partial class Employee {
  public string FullName {
    get { return Forename + " " + Surname; }

  public int Age {
    get { return DateTime.Now.Year - BirthDate.Year - (((DateTime.Now.Month < BirthDate.Month)
			|| DateTime.Now.Month == BirthDate.Month && DateTime.Now.Day < BirthDate.Day) ? 1 : 0));

var employees = db.Employees.ToList().Where(e => e.FullName.Contains("da")).GroupBy(e => e.Age);

After example

Here, using our approach, it all happens server-side and works on both LINQ to Entities and LINQ to SQL.

partial class Employee {
    private static readonly CompiledExpression<Employee,string> fullNameExpression
     = DefaultTranslationOf<Employee>.Property(e => e.FullName).Is(e => e.Forename + " " + e.Surname);
    private static readonly CompiledExpression<Employee,int> ageExpression
     = DefaultTranslationOf<Employee>.Property(e => e.Age).Is(e => DateTime.Now.Year - e.BirthDate.Value.Year - (((DateTime.Now.Month < e.BirthDate.Value.Month) || (DateTime.Now.Month == e.BirthDate.Value.Month && DateTime.Now.Day < e.BirthDate.Value.Day)) ? 1 : 0)));

  public string FullName {
    get { return fullNameExpression.Evaluate(this); }

  public int Age {
    get { return ageExpression.Evaluate(this); }

var employees = db.Employees.Where(e => e.FullName.Contains("da")).GroupBy(e => e.Age).WithTranslations();

Getting started

Usage considerations

The caveats to the technique shown above are:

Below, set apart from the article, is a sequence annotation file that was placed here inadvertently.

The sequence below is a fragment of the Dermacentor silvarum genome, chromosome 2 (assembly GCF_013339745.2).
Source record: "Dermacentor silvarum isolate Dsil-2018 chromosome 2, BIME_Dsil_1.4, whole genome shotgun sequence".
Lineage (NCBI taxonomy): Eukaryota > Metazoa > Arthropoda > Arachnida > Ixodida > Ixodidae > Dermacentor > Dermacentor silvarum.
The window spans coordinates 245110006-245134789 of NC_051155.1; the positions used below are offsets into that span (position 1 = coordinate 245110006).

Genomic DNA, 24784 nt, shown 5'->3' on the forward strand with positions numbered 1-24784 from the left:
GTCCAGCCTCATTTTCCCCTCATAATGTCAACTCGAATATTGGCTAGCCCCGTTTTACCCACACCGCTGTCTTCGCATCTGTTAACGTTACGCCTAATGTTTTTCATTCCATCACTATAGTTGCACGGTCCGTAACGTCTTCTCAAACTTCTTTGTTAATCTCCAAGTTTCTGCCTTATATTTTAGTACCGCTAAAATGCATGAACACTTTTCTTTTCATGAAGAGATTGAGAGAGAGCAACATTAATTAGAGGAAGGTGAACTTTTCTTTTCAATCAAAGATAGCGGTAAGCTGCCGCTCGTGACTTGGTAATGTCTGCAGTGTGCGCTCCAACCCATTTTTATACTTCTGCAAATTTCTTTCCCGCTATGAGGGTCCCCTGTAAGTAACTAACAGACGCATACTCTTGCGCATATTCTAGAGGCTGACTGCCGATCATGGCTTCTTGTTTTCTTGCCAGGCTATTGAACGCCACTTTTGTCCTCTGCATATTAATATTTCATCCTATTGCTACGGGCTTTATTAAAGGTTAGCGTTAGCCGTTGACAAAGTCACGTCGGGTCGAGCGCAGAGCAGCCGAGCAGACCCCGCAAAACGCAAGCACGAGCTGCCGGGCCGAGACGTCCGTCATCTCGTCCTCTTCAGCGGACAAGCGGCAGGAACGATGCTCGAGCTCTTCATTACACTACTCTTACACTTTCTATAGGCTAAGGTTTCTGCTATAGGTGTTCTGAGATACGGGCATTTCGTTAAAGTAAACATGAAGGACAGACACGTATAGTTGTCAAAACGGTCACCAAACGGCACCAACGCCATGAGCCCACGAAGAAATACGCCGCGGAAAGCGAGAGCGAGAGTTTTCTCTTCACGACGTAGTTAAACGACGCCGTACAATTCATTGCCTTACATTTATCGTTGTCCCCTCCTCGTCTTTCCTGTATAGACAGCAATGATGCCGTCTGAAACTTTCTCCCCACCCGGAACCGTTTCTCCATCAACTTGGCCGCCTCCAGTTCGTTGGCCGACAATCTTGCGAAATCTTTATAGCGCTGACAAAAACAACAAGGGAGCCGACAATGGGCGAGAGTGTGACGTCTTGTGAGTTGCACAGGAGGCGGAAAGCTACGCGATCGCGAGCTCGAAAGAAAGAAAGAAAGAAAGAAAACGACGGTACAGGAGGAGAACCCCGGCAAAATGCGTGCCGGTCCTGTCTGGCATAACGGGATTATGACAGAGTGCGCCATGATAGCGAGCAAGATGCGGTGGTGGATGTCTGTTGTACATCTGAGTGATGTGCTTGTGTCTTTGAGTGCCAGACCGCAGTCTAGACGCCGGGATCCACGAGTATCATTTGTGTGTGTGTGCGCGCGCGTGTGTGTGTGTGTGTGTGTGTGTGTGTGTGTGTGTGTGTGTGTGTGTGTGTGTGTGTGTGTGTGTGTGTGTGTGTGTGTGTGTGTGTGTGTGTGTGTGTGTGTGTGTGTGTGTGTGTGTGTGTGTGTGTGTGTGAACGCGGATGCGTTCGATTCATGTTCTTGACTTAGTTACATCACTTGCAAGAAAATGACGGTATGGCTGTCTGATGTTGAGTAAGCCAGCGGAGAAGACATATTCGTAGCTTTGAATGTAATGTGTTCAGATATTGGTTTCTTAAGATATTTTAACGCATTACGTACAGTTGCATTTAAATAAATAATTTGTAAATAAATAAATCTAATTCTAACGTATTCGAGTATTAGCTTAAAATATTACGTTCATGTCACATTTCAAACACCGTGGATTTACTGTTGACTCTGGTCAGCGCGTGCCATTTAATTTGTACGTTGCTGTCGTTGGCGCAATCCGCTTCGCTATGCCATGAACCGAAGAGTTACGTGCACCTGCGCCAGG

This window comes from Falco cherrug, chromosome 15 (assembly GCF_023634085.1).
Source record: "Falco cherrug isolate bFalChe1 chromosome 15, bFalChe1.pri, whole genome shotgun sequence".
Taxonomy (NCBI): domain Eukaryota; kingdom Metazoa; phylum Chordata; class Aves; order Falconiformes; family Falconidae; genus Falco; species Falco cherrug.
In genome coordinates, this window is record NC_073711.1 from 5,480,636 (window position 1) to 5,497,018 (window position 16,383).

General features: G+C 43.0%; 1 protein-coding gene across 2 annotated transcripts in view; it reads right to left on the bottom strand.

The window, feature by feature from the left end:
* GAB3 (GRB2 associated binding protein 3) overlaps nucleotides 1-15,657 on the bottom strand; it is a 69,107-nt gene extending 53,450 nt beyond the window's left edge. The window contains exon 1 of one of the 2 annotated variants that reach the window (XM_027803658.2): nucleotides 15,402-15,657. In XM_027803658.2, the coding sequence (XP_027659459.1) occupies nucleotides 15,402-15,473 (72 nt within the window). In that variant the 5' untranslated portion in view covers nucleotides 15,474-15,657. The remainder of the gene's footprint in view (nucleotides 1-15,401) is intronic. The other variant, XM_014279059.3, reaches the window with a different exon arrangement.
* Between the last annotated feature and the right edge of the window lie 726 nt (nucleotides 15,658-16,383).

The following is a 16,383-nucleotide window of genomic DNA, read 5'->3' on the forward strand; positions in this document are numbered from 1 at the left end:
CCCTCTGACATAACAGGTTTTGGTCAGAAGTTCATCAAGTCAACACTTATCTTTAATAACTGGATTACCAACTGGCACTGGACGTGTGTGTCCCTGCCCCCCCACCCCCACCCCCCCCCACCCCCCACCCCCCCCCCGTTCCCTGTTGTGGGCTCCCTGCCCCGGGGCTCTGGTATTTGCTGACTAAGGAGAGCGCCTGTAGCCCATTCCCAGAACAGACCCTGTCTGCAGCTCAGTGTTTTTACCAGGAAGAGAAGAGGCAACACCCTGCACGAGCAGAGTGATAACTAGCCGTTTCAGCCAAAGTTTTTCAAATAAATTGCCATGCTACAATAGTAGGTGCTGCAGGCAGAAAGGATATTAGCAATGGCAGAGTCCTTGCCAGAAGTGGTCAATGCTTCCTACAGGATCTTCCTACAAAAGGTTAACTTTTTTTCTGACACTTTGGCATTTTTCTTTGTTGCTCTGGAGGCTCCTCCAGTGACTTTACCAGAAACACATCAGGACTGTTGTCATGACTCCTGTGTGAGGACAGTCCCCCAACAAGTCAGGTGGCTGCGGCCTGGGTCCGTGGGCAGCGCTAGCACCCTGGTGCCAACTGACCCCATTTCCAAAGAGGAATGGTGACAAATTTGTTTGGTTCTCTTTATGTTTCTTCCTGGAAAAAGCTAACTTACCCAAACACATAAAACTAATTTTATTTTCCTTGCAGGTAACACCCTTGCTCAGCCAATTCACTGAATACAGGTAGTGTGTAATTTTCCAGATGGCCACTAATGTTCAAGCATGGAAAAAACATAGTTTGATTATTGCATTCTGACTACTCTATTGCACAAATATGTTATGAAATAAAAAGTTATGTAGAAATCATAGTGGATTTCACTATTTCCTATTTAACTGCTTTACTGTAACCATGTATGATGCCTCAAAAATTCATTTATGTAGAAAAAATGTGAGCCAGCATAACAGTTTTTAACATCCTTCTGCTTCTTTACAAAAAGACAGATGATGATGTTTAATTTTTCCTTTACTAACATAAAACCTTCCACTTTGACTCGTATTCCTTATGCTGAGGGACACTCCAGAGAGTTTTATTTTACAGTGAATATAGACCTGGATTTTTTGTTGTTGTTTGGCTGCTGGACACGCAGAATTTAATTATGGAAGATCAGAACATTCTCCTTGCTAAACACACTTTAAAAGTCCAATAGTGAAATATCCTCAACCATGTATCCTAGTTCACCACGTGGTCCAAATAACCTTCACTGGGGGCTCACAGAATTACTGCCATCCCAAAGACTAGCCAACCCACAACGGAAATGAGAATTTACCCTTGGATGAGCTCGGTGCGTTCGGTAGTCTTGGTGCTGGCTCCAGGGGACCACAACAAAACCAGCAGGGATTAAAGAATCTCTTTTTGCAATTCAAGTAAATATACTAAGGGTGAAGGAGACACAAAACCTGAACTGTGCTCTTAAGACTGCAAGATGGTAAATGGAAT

• You need to ensure your class is initialized before you write queries with it (see alternatives below).
  • The expression you register for a property must be translatable to the remote store. You need to constrain yourself to the methods and operators your IQueryable provider supports.

There are a few alternative ways to use this rather than the specific examples above.

Registering the expressions

You can register the properties in the class itself, as shown in the examples. This means the properties themselves can evaluate the expressions without any reflection calls. Alternatively, if performance is less critical, you can register them elsewhere and have the methods look up their values dynamically via reflection. e.g.

DefaultTranslationOf<Employee>.Property(e => e.FullName).Is(e => e.Forename + " " + e.Surname);
var employees = db.Employees.Where(e => e.FullName.Contains("da")).GroupBy(e => e.Age).WithTranslations();

partial class Employee {
    public string FullName { get { return DefaultTranslationOf<Employees>.Evaluate<string>(this, MethodInfo.GetCurrentMethod());} }

When the performance of these client-side properties is critical, you can have them as regular get properties with the full code in there at the expense of having the calculation duplicated, once in IL in the property and once as an expression for the translation.

Different maps for different scenarios

Sometimes certain parts of your application may want to run with different translations for different scenarios, performance etc. No problem!

The WithTranslations method normally operates against the default translation map (accessed with DefaultTranslationOf), but there is also another overload that takes a TranslationMap you can build for specific scenarios, e.g.